So, I would recommend that they have 10 years of retirement income salted away in very short-term fixed income investments, so that if the market goes down, we can continue to write those checks for them. And if we use 4% as a withdrawal rate, four times 10 is 40%. The rest of it we can put to work for longer-term gains, to hedge inflation and grow the portfolio. And that would be equity. So that might include 50% of foreign, 50% domestic portfolio.
I would overweight it strongly to small and value firms, because there's an additional premium there that we can collect, without collecting any additional risk, that's the magic part. Also, real estate has been a great way to hedge inflation and grow the portfolio and there are foreign and domestic real estate funds available that you can get into.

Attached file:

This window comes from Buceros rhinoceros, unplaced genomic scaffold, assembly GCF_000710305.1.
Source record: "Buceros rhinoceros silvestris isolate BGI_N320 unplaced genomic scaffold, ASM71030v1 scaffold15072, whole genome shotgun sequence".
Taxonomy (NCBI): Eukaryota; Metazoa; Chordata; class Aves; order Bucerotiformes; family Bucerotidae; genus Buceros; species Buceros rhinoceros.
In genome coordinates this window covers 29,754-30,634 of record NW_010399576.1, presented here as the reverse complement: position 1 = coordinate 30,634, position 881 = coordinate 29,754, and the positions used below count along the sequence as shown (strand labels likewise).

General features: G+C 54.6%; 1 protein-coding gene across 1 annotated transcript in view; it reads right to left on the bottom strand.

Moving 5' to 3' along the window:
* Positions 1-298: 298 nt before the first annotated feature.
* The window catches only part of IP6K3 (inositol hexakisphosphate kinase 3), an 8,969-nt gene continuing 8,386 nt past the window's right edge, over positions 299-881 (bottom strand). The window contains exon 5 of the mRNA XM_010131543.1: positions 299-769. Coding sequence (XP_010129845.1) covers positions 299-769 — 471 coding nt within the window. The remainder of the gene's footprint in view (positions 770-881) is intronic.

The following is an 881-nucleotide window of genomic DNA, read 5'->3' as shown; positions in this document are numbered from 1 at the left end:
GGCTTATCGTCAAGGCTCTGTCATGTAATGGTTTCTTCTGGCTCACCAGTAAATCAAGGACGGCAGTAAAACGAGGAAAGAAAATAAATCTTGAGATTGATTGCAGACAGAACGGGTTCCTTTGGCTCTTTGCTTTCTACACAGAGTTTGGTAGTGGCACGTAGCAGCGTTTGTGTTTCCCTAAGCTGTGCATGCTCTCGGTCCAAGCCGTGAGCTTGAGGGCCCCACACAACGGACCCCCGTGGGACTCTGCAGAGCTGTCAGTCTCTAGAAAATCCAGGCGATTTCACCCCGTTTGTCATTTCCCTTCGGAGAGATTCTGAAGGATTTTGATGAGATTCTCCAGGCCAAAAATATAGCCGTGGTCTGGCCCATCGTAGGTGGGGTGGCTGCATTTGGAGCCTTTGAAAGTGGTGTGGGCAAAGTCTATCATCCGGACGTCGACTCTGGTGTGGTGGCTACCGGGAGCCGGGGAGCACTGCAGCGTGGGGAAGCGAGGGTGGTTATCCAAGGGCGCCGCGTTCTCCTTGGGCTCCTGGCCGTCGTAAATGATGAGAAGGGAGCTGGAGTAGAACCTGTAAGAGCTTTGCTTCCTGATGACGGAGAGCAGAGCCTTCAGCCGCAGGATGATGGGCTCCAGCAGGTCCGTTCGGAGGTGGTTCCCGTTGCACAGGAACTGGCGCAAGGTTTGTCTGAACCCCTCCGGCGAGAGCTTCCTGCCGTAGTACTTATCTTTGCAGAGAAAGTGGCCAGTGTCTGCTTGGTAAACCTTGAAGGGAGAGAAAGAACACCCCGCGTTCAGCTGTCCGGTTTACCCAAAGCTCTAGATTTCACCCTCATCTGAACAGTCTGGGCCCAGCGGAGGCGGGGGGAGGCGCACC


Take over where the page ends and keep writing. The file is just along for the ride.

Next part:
So, that's a place to start the discussion with clients, and some of them may be more aggressive, some of them may be more conservative, but you've got to have enough liquid assets to withstand that down-market when it comes. I can't tell you when it's going to come. I know it certainly will, sometime in the next 30 years, while you're retired.
Benz: So, you have to have either an awful lot of wealth, or a very frugal lifestyle to be able to stash away 10 years worth of living expenses ...
Armstrong: Retirement is expensive. And most people underestimate what it's going to cost. In fact, we were talking earlier the average 401(k) rollover is gone in five years. Well, what do you do for next 30 years? I don't know. So, if you start undercapitalized, then your set of choices is very, very poor, and I'm certainly not in business to preside over the liquidation of my client's wealth. So, for every dollar of income you need during retirement, you need $25 of capital to support that. It's very capital intensive enterprise.